Aleteia logoAleteia logoAleteia
Sunday 26 May |
Saint of the Day: St. Philip Neri
Aleteia logo
separateurCreated with Sketch.

Jesus’ Power Wash



Fr Joseph Pellegrino - published on 02/10/15

You don't have to be a leper to be "unclean"

When I visit a hospital or a nursing home, I often will come upon a room with a warning on the door. It will say, “Infection. All visitors must check with nurses station and then use mask, gloves and gown.” When I did this for a while, I became use to “gowning up.” I had to feel bad for the poor patient though. It made them seem like an outcast to society, but at least our society has found a way for the rest of us to care for them.

That was not the case back in the days of our Lord – or even up to the middle of the last century. When people were seen as infected, they were isolated from the community. No one would care for them, no matter how sick they were. They were seen to be unclean. In fact, that had to walk around with a bell and continually shout, “Unclean, Unclean.” By unclean they meant more than dirty. For the ancients, unclean meant “possessed by evil.” So these poor people with one of the many diseases included in the category of leprosy, were forced to live completely isolated from society, with no one to care for them, hoping that some kind people would leave them food or even some garbage for them to go through. If they walked from one place to another, they had to call out “Unclean,” not just so people could avoid them, but so the people could be protected from the evil that must have done this to them.

And then Jesus came. He cured lepers. He did not see people who were unclean. He did not fear the power of evil. He saw people who were suffering the result of evil. For that is what all suffering is, the result of evil. He saw them, cared for them, and healed them. They would not have to go around calling out, “Unclean” anymore.

There are times that we also feel unclean. And I don’t mean unclean because we need to take a shower. I mean unclean because we know that we have fallen for the attack of evil. And we see our parents, friends, or other people we love, and feel so rotten about ourselves that we really don’t even want to talk to them. “They are good,” we realize, and then we ask, “What if they were to know what I have done?” Or we walk into Church and see so many people trying to be their best, and we don’t feel that we belong among them. There are times that all of us want to call out to others, “Unclean, Unclean, stay away from me.”

Like the leper in the Gospel reading, we don’t have to remain unclean. Jesus healed the leper. He saved him from the grips of evil. We come before the Lord, particularly in the sacrament of reconciliation, confession, and he doesn’t see our sin. He sees us as someone He loves who is hurting. And He heals us. He saves us from the grips of evil. We talk a lot about salvation in the Church. It might seem to be a theological term, that doesn’t relate to us. But then we fall, and we are caught by the Lord. He heals us. We realize that we have been saved. That is salvation.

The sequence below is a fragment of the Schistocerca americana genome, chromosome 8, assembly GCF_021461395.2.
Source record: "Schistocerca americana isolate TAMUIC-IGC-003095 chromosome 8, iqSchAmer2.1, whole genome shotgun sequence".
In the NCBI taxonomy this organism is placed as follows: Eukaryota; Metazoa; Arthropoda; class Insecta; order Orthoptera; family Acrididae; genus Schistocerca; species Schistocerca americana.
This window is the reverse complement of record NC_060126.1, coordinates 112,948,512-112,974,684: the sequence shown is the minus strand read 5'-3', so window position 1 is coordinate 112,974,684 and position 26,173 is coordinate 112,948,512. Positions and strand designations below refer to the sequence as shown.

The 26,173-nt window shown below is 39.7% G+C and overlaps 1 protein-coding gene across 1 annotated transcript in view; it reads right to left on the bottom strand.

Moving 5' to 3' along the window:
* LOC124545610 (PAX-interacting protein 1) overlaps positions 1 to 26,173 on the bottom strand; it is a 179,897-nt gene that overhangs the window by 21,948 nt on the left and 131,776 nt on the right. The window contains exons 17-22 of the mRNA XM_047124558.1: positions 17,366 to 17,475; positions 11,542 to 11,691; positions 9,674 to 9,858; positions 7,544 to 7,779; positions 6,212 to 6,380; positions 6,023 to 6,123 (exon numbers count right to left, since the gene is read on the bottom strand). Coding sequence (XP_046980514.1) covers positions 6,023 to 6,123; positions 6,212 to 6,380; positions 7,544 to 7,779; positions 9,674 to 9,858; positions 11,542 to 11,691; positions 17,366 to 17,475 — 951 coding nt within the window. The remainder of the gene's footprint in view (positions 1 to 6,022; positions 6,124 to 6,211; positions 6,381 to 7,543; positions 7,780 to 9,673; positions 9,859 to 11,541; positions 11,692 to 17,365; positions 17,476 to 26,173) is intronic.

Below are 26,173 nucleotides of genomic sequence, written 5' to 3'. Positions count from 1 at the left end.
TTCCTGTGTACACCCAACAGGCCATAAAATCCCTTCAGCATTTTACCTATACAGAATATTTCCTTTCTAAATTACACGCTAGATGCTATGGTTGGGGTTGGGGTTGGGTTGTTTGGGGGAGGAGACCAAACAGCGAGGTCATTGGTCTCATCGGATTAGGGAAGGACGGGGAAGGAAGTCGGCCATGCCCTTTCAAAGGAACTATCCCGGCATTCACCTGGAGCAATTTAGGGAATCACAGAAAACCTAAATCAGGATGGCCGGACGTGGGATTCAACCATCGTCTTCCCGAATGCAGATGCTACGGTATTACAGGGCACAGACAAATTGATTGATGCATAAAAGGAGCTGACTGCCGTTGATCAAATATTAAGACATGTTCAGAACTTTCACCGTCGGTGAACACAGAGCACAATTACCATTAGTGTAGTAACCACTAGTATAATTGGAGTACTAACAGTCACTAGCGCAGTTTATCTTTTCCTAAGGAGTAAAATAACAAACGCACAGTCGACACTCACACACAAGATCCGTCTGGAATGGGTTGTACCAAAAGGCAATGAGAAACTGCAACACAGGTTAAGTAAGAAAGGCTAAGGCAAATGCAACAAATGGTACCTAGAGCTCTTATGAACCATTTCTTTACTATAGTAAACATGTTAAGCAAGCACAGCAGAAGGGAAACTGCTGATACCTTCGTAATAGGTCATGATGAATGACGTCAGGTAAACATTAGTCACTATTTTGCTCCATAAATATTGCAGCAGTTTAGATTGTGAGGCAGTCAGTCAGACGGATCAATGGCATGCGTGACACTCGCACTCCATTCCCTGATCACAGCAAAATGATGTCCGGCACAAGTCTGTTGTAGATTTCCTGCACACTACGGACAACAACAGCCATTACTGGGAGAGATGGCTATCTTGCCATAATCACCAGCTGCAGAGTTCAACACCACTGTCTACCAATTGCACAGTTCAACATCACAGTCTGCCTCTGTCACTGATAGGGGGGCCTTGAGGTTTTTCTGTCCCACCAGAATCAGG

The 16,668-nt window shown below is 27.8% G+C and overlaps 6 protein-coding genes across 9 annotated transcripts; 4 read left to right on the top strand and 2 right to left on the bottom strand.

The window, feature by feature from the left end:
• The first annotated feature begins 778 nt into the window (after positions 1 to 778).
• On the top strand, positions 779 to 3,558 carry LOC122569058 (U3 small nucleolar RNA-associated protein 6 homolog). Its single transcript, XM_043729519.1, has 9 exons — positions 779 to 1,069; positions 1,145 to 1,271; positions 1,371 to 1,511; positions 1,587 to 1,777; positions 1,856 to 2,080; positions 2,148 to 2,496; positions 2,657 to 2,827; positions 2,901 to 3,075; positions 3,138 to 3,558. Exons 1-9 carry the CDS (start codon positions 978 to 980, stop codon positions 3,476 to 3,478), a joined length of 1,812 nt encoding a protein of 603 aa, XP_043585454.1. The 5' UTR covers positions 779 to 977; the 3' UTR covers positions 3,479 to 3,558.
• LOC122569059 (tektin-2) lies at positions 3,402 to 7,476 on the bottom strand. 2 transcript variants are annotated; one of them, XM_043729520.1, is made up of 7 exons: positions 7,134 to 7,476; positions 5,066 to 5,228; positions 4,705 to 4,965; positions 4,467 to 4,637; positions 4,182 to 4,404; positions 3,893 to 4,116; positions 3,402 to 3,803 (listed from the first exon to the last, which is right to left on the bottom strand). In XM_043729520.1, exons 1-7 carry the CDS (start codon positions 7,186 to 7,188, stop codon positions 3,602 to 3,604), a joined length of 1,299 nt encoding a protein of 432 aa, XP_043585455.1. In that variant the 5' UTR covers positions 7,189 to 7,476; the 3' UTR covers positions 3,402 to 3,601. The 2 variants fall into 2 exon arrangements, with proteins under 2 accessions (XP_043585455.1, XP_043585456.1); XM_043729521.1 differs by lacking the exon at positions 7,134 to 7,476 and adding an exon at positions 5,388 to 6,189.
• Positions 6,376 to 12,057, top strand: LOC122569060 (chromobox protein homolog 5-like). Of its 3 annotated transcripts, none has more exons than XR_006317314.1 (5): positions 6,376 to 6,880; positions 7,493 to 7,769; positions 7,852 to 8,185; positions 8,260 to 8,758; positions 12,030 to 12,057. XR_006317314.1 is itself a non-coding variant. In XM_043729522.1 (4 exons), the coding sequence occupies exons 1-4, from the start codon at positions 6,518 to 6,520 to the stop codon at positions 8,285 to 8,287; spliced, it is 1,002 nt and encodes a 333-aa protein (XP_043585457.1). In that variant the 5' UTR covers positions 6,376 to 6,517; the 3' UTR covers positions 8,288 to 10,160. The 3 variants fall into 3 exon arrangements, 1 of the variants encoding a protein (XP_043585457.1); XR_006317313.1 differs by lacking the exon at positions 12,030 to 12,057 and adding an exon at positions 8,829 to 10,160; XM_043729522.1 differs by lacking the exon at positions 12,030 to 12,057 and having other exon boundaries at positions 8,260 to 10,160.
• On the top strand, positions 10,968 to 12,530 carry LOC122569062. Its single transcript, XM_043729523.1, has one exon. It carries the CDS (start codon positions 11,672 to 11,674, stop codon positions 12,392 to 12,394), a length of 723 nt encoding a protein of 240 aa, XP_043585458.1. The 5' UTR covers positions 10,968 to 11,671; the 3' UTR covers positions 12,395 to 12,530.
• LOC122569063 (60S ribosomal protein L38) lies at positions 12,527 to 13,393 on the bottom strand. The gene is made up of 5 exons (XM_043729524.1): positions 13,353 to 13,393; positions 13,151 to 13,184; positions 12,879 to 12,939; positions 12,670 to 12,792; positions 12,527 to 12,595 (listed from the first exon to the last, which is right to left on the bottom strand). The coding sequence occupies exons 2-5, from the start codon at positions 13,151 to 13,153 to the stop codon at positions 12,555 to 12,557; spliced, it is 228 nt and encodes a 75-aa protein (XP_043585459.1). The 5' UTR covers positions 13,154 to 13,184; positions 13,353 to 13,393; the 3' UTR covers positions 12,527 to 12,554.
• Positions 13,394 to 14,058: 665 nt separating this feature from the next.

There are people we know who are convinced that they are unclean. They may be involved in drugs, alcohol, sex or in other ways have merited a pretty bad reputation. Some of them decide to live the role assigned to them by their immediate society and go out of their way to seem to be even worse then they really are. Or they transfer their guilt onto other people continually making others feel like the scum of the earth, when, in fact, that is how they feel about themselves. Be nice to them. Be kind to them. Don’t join them in evil, or in talking about others. But don’t think of them as despicable. Jesus never treated people that way. Pray for them. And, perhaps, by the grace of God, they also will come before Jesus and seek to be made clean.

And then there are people who have not done anything wrong, but who have been made to feel that they are outcasts, have been made to feel that they are unclean. They may have a physical challenge. They may be overweight, and made to feel that they don’t belong among the beautiful thinner people, or they may be mentally challenged and made to feel that they are lesser human beings then others. They are not unclean. And it is up to us as a Christian Society, as a Catholic Family, to let them know that as long as they too possess Jesus Christ, they belong in the heart of our community.

What a horrible thing it is to go through life feeling unclean. What a wonderful thing it is to know that with Jesus Christ, none of us are unclean. In fact, we are more than not unclean. With Jesus Christ we are all beautiful.

Fr. Joseph Pelligrino
is a priest of the Diocese of St. Petersburg, Florida and pastor of St. Ignatius of Antioch Catholic Church in Tarpon Springs. This article was originally published on Catholic Journal and is reprinted here with permission.

CatholicismFaithJesus ChristSpiritual Life
Enjoying your time on Aleteia?

Articles like these are sponsored free for every Catholic through the support of generous readers just like you.

Help us continue to bring the Gospel to people everywhere through uplifting Catholic news, stories, spirituality, and more.

Daily prayer
And today we celebrate...

Top 10
See More
Get Aleteia delivered to your inbox. Subscribe here.